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It takes a while to recover from a tanda like that

posted Jun 26, 2017, 10:53 PM by Sophia de Lautour
The inspiration

north sydney tango lessons
Painting of El Beso - by Michael Fisher

'In the tiny fish-bowl world of El Beso, the smallest gestures can assume enormous importance. Contacts between men and women are largely reduced to, on the one hand, the subtlest of silent mimes, the cross-room eye contact, the looks and half smiles and nods as decorous and yet as fraught with meaning as the gestures of characters in a Henry James novel, hinting at passion and betrayal in the way they pass a teacup, in a seemingly innocent remark about the weather, in the way they notice a tiny crack in a bowl on a mantelpiece. The conspiratorial raised eyebrow that says "I'll be yours for this Laurenz tanda, if you'll be mine."

And then there are the strange, diametrically opposite interactions that happen between us on the dance floor. We intersperse snatches of often very trivial small talk between songs with holding each other in our arms like lovers and moving, intimately physically connected, together to the accompaniment of often passionate and romantic, intensely beautiful and moving music. There is a huge and sometimes awkward gulf between what we say to each other and how we communicate on a physical level. I often wish we didn't talk between songs, but I do it because it is expected, a convention which is so firmly established that breaking it feels like a strong statement.

And, in that tiny microcosm of a world where every gesture is magnified, sometimes magic really seems to happen. Sometimes, you don't say a word between songs because you don't want to break the spell. Sometimes, your bodies seem to fit together perfectly, conjoined twins floating in embryonic fluid, long-term lovers well past the first fervour of passion suddenly rediscovering each other and feeling your bodies infused with a long, deep history, a profound carnal knowledge. Sometimes, you are aware of the whole of the other person from their head nestled next to yours to their weight being released through to the floor at each step and the music feels physical, it's not coming through the speakers, the source is not Lucía up in her eyrie, our deus ex machina of music, nor is it Laurenz's fat phalanges dancing over the buttons, confidently familiar with each one by feel, by the way his own playing has worn them down over the years, like a beloved lipstick reapplied many times that has been moulded into the shape of a pellet that perfectly fits a pouting mouth. Our twin sets of lungs like double reeds. Our bodies twisting and rolling against each other, connected from head to lower belly. With no more need than Laurenz had to think about positions and movements and where to place ourselves, thinking only about the music, flesh made music and music made flesh in the miraculous transubstantiations of our dance.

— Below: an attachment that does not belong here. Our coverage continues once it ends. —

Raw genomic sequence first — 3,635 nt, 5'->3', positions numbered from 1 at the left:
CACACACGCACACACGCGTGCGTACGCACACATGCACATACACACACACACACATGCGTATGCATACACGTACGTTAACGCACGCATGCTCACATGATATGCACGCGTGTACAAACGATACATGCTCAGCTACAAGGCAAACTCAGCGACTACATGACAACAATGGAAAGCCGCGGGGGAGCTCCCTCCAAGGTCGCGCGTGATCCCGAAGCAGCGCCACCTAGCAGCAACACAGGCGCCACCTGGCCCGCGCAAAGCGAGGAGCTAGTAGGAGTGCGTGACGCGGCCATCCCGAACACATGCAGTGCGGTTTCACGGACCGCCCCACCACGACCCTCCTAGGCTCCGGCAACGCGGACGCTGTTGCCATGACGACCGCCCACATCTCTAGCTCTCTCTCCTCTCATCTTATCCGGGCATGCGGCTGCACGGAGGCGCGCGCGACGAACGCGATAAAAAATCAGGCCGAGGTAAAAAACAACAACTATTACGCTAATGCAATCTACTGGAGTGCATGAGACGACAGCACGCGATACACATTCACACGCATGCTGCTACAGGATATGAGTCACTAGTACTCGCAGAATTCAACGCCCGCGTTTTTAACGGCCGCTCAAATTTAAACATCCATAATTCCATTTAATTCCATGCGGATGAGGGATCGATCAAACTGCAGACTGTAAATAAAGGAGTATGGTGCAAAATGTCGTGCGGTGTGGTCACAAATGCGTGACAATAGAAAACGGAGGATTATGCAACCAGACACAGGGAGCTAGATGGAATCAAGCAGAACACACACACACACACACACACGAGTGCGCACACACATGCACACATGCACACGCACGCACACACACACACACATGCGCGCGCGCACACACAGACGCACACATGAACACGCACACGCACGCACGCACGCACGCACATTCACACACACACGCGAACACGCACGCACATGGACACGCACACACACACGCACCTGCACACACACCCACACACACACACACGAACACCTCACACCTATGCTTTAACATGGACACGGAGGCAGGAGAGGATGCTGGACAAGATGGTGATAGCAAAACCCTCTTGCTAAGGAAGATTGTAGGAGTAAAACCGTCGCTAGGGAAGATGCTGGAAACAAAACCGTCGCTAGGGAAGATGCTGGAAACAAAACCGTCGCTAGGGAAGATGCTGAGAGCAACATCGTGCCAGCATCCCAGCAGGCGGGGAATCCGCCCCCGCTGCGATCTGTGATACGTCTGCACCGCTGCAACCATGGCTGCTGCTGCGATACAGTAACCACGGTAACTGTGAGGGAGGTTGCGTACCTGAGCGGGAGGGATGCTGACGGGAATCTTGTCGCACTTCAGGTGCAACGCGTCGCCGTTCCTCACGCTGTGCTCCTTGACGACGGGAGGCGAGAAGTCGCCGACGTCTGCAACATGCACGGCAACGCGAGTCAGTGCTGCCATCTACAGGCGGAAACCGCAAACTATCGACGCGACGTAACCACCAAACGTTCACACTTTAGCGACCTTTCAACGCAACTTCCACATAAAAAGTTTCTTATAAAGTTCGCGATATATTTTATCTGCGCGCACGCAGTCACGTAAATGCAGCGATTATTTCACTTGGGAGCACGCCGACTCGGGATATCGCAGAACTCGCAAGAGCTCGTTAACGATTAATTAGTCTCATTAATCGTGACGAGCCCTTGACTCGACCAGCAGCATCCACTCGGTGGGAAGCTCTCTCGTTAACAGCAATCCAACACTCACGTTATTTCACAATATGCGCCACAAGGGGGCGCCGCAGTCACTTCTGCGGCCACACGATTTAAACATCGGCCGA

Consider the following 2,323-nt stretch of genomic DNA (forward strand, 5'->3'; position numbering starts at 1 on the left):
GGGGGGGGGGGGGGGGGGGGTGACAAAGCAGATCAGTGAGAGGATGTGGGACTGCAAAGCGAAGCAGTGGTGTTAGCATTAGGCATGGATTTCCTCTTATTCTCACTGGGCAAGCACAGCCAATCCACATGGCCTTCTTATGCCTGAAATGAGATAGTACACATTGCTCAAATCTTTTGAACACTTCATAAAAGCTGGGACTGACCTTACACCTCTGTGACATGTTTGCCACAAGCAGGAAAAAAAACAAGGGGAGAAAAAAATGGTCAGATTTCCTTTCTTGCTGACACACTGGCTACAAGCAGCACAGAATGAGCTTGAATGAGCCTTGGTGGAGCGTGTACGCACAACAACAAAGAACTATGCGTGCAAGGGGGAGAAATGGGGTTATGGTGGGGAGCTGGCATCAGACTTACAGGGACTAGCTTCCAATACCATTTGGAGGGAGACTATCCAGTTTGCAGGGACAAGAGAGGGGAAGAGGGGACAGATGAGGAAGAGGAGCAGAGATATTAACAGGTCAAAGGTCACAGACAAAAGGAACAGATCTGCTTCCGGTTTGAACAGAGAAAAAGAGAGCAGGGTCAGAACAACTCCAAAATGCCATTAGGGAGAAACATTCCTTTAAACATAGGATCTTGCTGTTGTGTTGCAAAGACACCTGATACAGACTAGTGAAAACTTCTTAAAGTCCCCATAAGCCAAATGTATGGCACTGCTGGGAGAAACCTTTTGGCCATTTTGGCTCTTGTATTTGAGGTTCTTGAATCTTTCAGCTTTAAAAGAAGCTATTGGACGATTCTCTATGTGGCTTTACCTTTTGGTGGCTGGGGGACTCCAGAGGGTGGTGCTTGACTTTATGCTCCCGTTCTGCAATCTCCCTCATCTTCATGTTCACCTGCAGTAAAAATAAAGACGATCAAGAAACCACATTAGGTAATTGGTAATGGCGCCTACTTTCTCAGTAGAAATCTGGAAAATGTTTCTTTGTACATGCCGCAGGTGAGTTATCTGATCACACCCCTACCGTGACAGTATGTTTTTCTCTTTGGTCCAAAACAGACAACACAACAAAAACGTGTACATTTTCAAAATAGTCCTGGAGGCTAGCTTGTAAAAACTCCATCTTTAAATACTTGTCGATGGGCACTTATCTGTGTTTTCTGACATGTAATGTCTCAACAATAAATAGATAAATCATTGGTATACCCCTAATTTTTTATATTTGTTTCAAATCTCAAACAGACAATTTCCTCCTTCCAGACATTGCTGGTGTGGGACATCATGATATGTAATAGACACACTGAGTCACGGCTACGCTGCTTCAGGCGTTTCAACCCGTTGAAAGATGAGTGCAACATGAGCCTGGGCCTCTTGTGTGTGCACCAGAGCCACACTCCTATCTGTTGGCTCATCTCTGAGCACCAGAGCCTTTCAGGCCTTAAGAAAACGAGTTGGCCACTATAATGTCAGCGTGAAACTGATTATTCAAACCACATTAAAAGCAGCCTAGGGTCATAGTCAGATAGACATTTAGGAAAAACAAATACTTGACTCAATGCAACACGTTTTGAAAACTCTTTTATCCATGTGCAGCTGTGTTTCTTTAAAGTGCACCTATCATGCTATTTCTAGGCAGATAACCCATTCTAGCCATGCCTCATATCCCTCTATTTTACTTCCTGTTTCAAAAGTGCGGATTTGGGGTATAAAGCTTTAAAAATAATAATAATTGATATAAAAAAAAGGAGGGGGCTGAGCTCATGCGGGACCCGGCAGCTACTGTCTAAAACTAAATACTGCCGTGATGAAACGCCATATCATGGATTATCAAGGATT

It can take a while to recover from a tanda like that.'

posted 27 January 2015
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